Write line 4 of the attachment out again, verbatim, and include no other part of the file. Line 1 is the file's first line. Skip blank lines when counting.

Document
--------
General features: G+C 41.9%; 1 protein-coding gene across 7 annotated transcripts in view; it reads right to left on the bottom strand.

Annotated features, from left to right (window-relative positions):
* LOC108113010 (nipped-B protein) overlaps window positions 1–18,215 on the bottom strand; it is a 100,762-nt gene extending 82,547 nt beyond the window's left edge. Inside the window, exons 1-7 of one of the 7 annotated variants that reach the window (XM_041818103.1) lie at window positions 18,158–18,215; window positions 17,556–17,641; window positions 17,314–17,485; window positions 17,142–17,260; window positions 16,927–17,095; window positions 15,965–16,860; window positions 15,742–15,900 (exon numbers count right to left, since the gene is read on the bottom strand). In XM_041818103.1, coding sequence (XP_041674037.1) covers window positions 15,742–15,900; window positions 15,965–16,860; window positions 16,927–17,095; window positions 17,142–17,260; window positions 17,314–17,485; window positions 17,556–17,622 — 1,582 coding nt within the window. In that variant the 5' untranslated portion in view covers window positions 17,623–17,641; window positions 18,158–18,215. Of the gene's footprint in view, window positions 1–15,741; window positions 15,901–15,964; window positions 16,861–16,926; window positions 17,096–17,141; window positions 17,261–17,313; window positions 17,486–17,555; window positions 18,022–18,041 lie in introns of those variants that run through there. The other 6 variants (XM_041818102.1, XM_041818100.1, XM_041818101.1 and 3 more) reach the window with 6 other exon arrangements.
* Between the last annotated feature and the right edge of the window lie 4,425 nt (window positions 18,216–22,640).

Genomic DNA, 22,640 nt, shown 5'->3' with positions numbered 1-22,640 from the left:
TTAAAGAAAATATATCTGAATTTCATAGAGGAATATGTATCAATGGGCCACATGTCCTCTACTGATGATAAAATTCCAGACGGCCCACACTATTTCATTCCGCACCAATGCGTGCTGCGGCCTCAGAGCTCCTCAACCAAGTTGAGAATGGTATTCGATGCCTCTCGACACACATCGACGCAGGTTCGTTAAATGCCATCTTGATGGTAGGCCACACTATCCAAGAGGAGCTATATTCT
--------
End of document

* Between the last annotated feature and the right edge of the window lie 4,425 nt (window positions 18,216–22,640).